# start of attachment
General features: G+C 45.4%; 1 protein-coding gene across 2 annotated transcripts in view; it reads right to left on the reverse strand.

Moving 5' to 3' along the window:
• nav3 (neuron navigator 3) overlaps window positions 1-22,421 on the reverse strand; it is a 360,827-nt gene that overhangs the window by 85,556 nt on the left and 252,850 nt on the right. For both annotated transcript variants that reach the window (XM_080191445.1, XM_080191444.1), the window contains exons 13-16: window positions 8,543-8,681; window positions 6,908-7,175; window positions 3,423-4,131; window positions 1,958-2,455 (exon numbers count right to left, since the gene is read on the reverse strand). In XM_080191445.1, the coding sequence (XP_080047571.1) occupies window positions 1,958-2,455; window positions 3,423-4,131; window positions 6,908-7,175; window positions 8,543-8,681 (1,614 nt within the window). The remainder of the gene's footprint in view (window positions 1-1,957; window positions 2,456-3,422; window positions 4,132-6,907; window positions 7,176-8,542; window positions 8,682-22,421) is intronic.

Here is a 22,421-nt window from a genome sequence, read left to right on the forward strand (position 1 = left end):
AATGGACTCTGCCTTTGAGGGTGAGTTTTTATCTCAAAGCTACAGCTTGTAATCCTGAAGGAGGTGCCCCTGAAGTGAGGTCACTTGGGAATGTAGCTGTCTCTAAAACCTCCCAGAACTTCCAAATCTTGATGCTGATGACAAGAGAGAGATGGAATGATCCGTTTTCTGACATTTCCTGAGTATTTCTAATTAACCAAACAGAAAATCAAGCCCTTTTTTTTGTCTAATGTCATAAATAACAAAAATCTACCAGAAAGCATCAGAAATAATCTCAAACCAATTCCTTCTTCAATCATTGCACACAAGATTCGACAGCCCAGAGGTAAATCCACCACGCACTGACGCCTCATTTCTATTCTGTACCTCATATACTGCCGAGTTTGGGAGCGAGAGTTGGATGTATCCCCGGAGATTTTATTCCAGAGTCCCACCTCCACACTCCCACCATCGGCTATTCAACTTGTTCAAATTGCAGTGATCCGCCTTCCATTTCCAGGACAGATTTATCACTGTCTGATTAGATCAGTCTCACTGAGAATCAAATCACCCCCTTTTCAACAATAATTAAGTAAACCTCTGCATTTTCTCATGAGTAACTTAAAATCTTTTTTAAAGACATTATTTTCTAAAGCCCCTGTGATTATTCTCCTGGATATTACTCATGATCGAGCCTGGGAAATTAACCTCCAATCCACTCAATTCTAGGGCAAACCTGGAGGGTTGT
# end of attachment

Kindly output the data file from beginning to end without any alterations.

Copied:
General features: G+C 45.4%; 1 protein-coding gene across 2 annotated transcripts in view; it reads right to left on the reverse strand.

Moving 5' to 3' along the window:
• nav3 (neuron navigator 3) overlaps window positions 1-22,421 on the reverse strand; it is a 360,827-nt gene that overhangs the window by 85,556 nt on the left and 252,850 nt on the right. For both annotated transcript variants that reach the window (XM_080191445.1, XM_080191444.1), the window contains exons 13-16: window positions 8,543-8,681; window positions 6,908-7,175; window positions 3,423-4,131; window positions 1,958-2,455 (exon numbers count right to left, since the gene is read on the reverse strand). In XM_080191445.1, the coding sequence (XP_080047571.1) occupies window positions 1,958-2,455; window positions 3,423-4,131; window positions 6,908-7,175; window positions 8,543-8,681 (1,614 nt within the window). The remainder of the gene's footprint in view (window positions 1-1,957; window positions 2,456-3,422; window positions 4,132-6,907; window positions 7,176-8,542; window positions 8,682-22,421) is intronic.

Here is a 22,421-nt window from a genome sequence, read left to right on the forward strand (position 1 = left end):
AATGGACTCTGCCTTTGAGGGTGAGTTTTTATCTCAAAGCTACAGCTTGTAATCCTGAAGGAGGTGCCCCTGAAGTGAGGTCACTTGGGAATGTAGCTGTCTCTAAAACCTCCCAGAACTTCCAAATCTTGATGCTGATGACAAGAGAGAGATGGAATGATCCGTTTTCTGACATTTCCTGAGTATTTCTAATTAACCAAACAGAAAATCAAGCCCTTTTTTTTGTCTAATGTCATAAATAACAAAAATCTACCAGAAAGCATCAGAAATAATCTCAAACCAATTCCTTCTTCAATCATTGCACACAAGATTCGACAGCCCAGAGGTAAATCCACCACGCACTGACGCCTCATTTCTATTCTGTACCTCATATACTGCCGAGTTTGGGAGCGAGAGTTGGATGTATCCCCGGAGATTTTATTCCAGAGTCCCACCTCCACACTCCCACCATCGGCTATTCAACTTGTTCAAATTGCAGTGATCCGCCTTCCATTTCCAGGACAGATTTATCACTGTCTGATTAGATCAGTCTCACTGAGAATCAAATCACCCCCTTTTCAACAATAATTAAGTAAACCTCTGCATTTTCTCATGAGTAACTTAAAATCTTTTTTAAAGACATTATTTTCTAAAGCCCCTGTGATTATTCTCCTGGATATTACTCATGATCGAGCCTGGGAAATTAACCTCCAATCCACTCAATTCTAGGGCAAACCTGGAGGGTTGT